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An underlying theme in both As I Lay Dying and To the Lighthouse might be that life is disappointing. In each case, we have a group of people whose interactions are strained and confused, and who face inevitable loss as a result.
In As I Lay Dying, Dewey Dell expresses this feeling of deep disappointment and loneliness at life.
It's because I'm alone. If I could just feel it, it would be different, because I would not be alone. But if I were not alone, everybody would know it. (p. 58)
She feels lonely because she needs an abortion and has no one to talk to, because she can’t tell anyone. She tries to buy medicine to have an abortion, but the druggist refuses. Anse takes the money should was going to use for an abortion to get a haircut, further demonstrating the ironic disappointment of life.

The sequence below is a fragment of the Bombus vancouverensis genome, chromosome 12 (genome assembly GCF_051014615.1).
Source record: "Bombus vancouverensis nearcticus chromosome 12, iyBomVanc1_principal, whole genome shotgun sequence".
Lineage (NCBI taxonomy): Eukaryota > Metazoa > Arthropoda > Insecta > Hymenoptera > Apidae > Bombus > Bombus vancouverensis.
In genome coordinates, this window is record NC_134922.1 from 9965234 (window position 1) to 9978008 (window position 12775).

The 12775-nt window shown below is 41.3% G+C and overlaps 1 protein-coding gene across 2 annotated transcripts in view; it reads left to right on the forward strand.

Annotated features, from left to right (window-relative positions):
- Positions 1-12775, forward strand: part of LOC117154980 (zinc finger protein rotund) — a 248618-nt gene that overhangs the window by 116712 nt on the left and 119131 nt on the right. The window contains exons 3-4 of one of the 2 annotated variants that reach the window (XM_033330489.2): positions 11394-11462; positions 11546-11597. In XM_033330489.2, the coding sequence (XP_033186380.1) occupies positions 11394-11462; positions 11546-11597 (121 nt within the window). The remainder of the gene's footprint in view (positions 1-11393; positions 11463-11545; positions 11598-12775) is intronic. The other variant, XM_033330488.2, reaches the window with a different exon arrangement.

In To the Lighthouse, each person also feels isolation and disappointment. There seems to be a tug of war between wanting to be alone and craving the independence of solitude.
Waves were all round them, tossing and sinking, with a log wallowing down one wave; a gull riding on another. About here, she thought, dabbling her fingers in the water, a ship had sunk, and she murmured, dreamily half asleep, how we perished, each alone. (ch 11)
The characters are often desperately trying to get others to see their point of view, and their reality.
In each book, we have a group of characters who do not communicate well with the other characters. The reader is the only one that truly knows what is going on and understands them.
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